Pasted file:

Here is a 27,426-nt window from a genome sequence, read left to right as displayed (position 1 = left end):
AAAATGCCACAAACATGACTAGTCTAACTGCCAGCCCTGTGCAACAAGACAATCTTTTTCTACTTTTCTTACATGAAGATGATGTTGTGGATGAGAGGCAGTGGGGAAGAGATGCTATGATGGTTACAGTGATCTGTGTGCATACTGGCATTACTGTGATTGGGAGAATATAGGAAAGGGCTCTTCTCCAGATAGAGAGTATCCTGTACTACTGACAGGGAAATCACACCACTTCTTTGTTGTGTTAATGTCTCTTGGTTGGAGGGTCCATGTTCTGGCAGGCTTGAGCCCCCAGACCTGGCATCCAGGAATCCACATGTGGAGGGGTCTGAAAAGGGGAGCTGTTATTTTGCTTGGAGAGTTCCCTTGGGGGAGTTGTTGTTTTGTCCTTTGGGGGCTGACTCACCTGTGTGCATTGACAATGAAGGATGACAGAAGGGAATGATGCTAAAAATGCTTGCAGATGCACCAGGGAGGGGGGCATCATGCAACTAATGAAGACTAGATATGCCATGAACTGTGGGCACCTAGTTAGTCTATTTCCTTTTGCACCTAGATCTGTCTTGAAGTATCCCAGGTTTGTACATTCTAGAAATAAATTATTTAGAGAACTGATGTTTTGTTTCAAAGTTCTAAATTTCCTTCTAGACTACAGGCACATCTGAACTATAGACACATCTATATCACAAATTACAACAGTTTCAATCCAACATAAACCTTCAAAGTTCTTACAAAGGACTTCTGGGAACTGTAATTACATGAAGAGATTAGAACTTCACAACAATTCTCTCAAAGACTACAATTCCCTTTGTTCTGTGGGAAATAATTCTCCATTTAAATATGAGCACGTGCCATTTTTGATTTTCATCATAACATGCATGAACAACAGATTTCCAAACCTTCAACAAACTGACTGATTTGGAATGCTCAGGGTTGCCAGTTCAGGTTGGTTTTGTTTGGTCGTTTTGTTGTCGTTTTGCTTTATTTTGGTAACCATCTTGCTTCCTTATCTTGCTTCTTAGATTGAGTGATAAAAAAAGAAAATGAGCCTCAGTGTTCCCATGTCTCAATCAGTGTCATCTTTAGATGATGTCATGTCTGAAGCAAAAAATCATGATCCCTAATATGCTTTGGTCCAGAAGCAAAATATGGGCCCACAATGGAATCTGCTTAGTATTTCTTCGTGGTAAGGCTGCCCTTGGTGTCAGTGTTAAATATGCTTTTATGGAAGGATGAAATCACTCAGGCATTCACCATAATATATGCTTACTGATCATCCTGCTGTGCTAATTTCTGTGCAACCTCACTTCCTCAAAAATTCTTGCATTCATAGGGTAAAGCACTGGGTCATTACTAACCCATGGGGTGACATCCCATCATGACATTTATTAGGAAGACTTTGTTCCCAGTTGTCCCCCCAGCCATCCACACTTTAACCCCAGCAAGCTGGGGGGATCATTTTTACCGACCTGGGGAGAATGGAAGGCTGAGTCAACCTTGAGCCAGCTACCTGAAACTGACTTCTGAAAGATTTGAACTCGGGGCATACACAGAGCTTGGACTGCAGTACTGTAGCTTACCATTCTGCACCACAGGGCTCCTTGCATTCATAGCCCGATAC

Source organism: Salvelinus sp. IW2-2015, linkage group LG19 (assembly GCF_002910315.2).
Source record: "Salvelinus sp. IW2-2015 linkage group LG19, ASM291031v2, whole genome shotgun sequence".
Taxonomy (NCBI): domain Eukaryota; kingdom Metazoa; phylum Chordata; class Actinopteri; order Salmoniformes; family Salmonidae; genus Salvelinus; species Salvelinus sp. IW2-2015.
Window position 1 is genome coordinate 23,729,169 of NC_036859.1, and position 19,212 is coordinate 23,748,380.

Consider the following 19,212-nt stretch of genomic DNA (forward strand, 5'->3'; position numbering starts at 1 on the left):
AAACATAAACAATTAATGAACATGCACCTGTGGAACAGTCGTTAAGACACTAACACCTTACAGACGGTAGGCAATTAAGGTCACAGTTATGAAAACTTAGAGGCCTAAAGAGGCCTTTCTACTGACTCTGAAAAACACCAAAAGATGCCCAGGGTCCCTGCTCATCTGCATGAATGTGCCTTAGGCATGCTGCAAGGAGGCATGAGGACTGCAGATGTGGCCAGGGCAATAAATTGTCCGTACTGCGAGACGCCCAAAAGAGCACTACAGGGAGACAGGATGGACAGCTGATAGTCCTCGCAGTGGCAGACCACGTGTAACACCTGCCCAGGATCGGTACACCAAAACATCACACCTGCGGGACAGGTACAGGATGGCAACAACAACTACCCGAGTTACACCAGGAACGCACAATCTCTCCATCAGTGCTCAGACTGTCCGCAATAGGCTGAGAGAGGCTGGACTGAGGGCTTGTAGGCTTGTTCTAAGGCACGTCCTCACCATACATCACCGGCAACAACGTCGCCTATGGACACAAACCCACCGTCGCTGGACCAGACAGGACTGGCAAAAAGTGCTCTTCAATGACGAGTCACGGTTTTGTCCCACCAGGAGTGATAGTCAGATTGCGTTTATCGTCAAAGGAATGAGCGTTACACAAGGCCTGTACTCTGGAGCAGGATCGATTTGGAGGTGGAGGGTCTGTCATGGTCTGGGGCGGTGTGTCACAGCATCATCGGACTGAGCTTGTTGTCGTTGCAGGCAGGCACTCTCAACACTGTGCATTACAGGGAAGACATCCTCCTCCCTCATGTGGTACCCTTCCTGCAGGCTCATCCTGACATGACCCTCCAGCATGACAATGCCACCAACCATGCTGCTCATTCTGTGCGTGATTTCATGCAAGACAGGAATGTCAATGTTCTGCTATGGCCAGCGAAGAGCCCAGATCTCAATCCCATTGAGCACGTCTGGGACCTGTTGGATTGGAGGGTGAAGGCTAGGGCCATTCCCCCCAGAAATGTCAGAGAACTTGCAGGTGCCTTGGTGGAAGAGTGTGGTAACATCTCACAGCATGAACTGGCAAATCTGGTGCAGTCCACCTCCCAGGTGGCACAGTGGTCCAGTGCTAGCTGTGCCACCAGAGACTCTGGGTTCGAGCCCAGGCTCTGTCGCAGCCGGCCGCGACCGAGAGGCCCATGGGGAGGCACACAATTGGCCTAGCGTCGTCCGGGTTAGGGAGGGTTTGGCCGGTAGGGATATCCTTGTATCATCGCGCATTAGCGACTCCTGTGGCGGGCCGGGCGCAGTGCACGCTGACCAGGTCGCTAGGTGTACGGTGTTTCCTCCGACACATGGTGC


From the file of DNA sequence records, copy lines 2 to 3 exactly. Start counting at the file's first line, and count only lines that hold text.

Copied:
AAAATGCCACAAACATGACTAGTCTAACTGCCAGCCCTGTGCAACAAGACAATCTTTTTCTACTTTTCTTACATGAAGATGATGTTGTGGATGAGAGGCAGTGGGGAAGAGATGCTATGATGGTTACAGTGATCTGTGTGCATACTGGCATTACTGTGATTGGGAGAATATAGGAAAGGGCTCTTCTCCAGATAGAGAGTATCCTGTACTACTGACAGGGAAATCACACCACTTCTTTGTTGTGTTAATGTCTCTTGGTTGGAGGGTCCATGTTCTGGCAGGCTTGAGCCCCCAGACCTGGCATCCAGGAATCCACATGTGGAGGGGTCTGAAAAGGGGAGCTGTTATTTTGCTTGGAGAGTTCCCTTGGGGGAGTTGTTGTTTTGTCCTTTGGGGGCTGACTCACCTGTGTGCATTGACAATGAAGGATGACAGAAGGGAATGATGCTAAAAATGCTTGCAGATGCACCAGGGAGGGGGGCATCATGCAACTAATGAAGACTAGATATGCCATGAACTGTGGGCACCTAGTTAGTCTATTTCCTTTTGCACCTAGATCTGTCTTGAAGTATCCCAGGTTTGTACATTCTAGAAATAAATTATTTAGAGAACTGATGTTTTGTTTCAAAGTTCTAAATTTCCTTCTAGACTACAGGCACATCTGAACTATAGACACATCTATATCACAAATTACAACAGTTTCAATCCAACATAAACCTTCAAAGTTCTTACAAAGGACTTCTGGGAACTGTAATTACATGAAGAGATTAGAACTTCACAACAATTCTCTCAAAGACTACAATTCCCTTTGTTCTGTGGGAAATAATTCTCCATTTAAATATGAGCACGTGCCATTTTTGATTTTCATCATAACATGCATGAACAACAGATTTCCAAACCTTCAACAAACTGACTGATTTGGAATGCTCAGGGTTGCCAGTTCAGGTTGGTTTTGTTTGGTCGTTTTGTTGTCGTTTTGCTTTATTTTGGTAACCATCTTGCTTCCTTATCTTGCTTCTTAGATTGAGTGATAAAAAAAGAAAATGAGCCTCAGTGTTCCCATGTCTCAATCAGTGTCATCTTTAGATGATGTCATGTCTGAAGCAAAAAATCATGATCCCTAATATGCTTTGGTCCAGAAGCAAAATATGGGCCCACAATGGAATCTGCTTAGTATTTCTTCGTGGTAAGGCTGCCCTTGGTGTCAGTGTTAAATATGCTTTTATGGAAGGATGAAATCACTCAGGCATTCACCATAATATATGCTTACTGATCATCCTGCTGTGCTAATTTCTGTGCAACCTCACTTCCTCAAAAATTCTTGCATTCATAGGGTAAAGCACTGGGTCATTACTAACCCATGGGGTGACATCCCATCATGACATTTATTAGGAAGACTTTGTTCCCAGTTGTCCCCCCAGCCATCCACACTTTAACCCCAGCAAGCTGGGGGGATCATTTTTACCGACCTGGGGAGAATGGAAGGCTGAGTCAACCTTGAGCCAGCTACCTGAAACTGACTTCTGAAAGATTTGAACTCGGGGCATACACAGAGCTTGGACTGCAGTACTGTAGCTTACCATTCTGCACCACAGGGCTCCTTGCATTCATAGCCCGATAC

Source organism: Salvelinus sp. IW2-2015, linkage group LG19 (assembly GCF_002910315.2).